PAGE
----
• Distributed transactions are required that span heterogeneous resource managers, such as Microsoft SQL Server™ and Oracle.
  • Role-based security can be effectively employed by the application.
  • Microsoft Visual Basic® 6.0 threading behavior can be enhanced.
  • JIT activation will improve performance; this is seldom the case with browser clients, since ASP pages are effectively JIT-activated anyway.
  • The configuration benefits of COM+ greatly simplify deploying an application.

The third option for writing business logic is to create some of that code as stored procedures running in the database management system (DBMS). Although a primary reason for using stored procedures is to isolate the details of database schema from business logic to simplify code management and security, having code in such close proximity to data can also help optimize performance. Applications that must be DBMS-independent, such as those created by independent software vendors, typically avoid this option, since it locks the application into a particular database system. Stored procedures can also be harder to write and debug than COM objects and this approach can lower the odds of code reuse, since COM objects are usually easier to reuse than stored procedures. Yet most custom applications remain tied to the DBMS they're originally built on, and the performance benefits of using stored procedures can be enormous. Given this, Windows DNA applications that must perform as well as possible generally use stored procedures for some or all of their business logic.

Building Clients

Windows DNA supports both native Windows clients, written in a language such as Visual Basic, and browser clients. Browser clients are more limited, especially if the browser in use can be either Microsoft Internet Explorer or Netscape. Because of this, applications often have both browser and native Windows clients. The browser client provides a more limited interface but allows easy access across the Internet, while the Windows client provides a full-featured interface. More complex browser interfaces can be created using downloadable Microsoft ActiveX® controls, but only if the browser is guaranteed to be Internet Explorer and the user is willing to trust the application's creator.

Managing State in Browser Applications

ASP applications can use several different mechanisms to maintain information on the server between client requests. One firm rule in Windows DNA, however, is that the ASP Session object should never be used to store per-client state if the application may be load-balanced across two or more machines. The ASP Session object is locked to a single machine, and so it won't work correctly with load-balanced applications.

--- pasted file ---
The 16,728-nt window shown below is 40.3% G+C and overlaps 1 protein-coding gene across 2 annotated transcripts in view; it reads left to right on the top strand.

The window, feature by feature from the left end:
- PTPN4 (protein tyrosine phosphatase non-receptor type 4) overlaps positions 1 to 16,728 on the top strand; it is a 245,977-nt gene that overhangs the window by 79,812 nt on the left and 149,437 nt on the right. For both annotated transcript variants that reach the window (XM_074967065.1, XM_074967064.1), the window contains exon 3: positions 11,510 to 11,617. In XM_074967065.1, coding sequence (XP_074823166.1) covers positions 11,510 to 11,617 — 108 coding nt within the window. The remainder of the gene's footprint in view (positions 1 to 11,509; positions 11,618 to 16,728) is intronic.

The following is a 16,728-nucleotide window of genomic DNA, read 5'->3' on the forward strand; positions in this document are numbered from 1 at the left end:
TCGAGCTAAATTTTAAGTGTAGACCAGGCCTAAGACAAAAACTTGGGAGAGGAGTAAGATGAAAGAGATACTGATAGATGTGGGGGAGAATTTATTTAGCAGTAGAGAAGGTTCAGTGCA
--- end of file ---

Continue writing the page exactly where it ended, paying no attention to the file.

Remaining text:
Both the ASP Session object and the ASP Application object have another limitation, too. Using either one to store an ADO Recordset greatly reduces scalability because it limits the application's ability to exploit multithreading. Because of this, storing Recordsets in either of these objects is nearly always a bad idea.

Distributed Communication

In Windows DNA, choosing how components running on different machines will communicate is easy: DCOM is just about the only option. From a purely architectural point of view, DCOM is a straightforward extension of COM. In practice, however, DCOM has several implications. Among them are the following:

  • Because it is in a very real sense their native protocol, communicating with remote COM+ objects using DCOM is straightforward.
  • When correctly configured, DCOM is a very secure protocol. Achieving this configuration isn't a simple task, however, so the protocol can be hard to use. Still, DCOM by itself can provide good distributed authentication, data integrity, and data privacy, especially in a Windows 2000 domain.
  • Because it requires opening arbitrary ports, DCOM doesn't work well with firewalls. Accordingly, applications that must communicate across the Internet can't typically use DCOM for this purpose.

Accessing Stored Data

The data access architectures that can be built using ADO can be divided into two categories: light touch and heavy touch. Light-touch ADO clients hold database connections as briefly as possible, and they write to the database using stored procedures. Light-touch clients retrieve data in one of three ways:

  • By populating Recordsets using read-only, forward-only cursors;
  • Through stored procedure output parameters;